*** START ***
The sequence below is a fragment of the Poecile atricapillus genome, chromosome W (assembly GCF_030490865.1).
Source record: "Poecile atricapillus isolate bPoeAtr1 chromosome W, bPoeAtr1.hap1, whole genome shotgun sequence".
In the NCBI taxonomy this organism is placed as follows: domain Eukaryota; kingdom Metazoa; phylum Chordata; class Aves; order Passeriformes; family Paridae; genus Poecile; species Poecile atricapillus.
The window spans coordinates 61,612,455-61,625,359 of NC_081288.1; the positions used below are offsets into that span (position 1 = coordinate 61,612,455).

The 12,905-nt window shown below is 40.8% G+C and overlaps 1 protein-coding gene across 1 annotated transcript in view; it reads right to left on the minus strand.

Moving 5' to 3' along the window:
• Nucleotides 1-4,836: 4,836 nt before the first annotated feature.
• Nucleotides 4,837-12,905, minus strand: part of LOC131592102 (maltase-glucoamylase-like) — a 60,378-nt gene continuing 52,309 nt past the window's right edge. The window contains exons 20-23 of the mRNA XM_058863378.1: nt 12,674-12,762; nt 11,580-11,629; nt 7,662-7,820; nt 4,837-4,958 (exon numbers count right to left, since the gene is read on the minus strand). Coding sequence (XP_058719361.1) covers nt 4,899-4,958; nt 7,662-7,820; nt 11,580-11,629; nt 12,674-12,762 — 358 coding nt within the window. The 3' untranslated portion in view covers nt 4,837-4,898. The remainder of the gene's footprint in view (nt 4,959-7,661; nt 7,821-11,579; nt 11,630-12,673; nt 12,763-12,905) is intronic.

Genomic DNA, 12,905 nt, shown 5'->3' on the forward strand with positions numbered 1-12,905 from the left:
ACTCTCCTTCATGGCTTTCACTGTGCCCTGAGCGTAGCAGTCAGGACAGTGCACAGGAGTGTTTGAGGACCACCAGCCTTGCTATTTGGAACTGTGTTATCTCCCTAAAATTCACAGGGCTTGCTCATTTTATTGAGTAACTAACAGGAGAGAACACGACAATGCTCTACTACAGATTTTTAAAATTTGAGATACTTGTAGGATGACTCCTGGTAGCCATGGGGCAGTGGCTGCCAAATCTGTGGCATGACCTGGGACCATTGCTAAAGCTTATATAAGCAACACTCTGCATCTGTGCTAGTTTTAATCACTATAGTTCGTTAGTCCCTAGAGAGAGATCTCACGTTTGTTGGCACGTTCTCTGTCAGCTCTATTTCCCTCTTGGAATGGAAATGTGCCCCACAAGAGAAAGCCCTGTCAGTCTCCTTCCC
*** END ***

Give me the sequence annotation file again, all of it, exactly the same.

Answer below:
The sequence below is a fragment of the Poecile atricapillus genome, chromosome W (assembly GCF_030490865.1).
Source record: "Poecile atricapillus isolate bPoeAtr1 chromosome W, bPoeAtr1.hap1, whole genome shotgun sequence".
In the NCBI taxonomy this organism is placed as follows: domain Eukaryota; kingdom Metazoa; phylum Chordata; class Aves; order Passeriformes; family Paridae; genus Poecile; species Poecile atricapillus.
The window spans coordinates 61,612,455-61,625,359 of NC_081288.1; the positions used below are offsets into that span (position 1 = coordinate 61,612,455).

The 12,905-nt window shown below is 40.8% G+C and overlaps 1 protein-coding gene across 1 annotated transcript in view; it reads right to left on the minus strand.

Moving 5' to 3' along the window:
• Nucleotides 1-4,836: 4,836 nt before the first annotated feature.
• Nucleotides 4,837-12,905, minus strand: part of LOC131592102 (maltase-glucoamylase-like) — a 60,378-nt gene continuing 52,309 nt past the window's right edge. The window contains exons 20-23 of the mRNA XM_058863378.1: nt 12,674-12,762; nt 11,580-11,629; nt 7,662-7,820; nt 4,837-4,958 (exon numbers count right to left, since the gene is read on the minus strand). Coding sequence (XP_058719361.1) covers nt 4,899-4,958; nt 7,662-7,820; nt 11,580-11,629; nt 12,674-12,762 — 358 coding nt within the window. The 3' untranslated portion in view covers nt 4,837-4,898. The remainder of the gene's footprint in view (nt 4,959-7,661; nt 7,821-11,579; nt 11,630-12,673; nt 12,763-12,905) is intronic.

Genomic DNA, 12,905 nt, shown 5'->3' on the forward strand with positions numbered 1-12,905 from the left:
ACTCTCCTTCATGGCTTTCACTGTGCCCTGAGCGTAGCAGTCAGGACAGTGCACAGGAGTGTTTGAGGACCACCAGCCTTGCTATTTGGAACTGTGTTATCTCCCTAAAATTCACAGGGCTTGCTCATTTTATTGAGTAACTAACAGGAGAGAACACGACAATGCTCTACTACAGATTTTTAAAATTTGAGATACTTGTAGGATGACTCCTGGTAGCCATGGGGCAGTGGCTGCCAAATCTGTGGCATGACCTGGGACCATTGCTAAAGCTTATATAAGCAACACTCTGCATCTGTGCTAGTTTTAATCACTATAGTTCGTTAGTCCCTAGAGAGAGATCTCACGTTTGTTGGCACGTTCTCTGTCAGCTCTATTTCCCTCTTGGAATGGAAATGTGCCCCACAAGAGAAAGCCCTGTCAGTCTCCTTCCC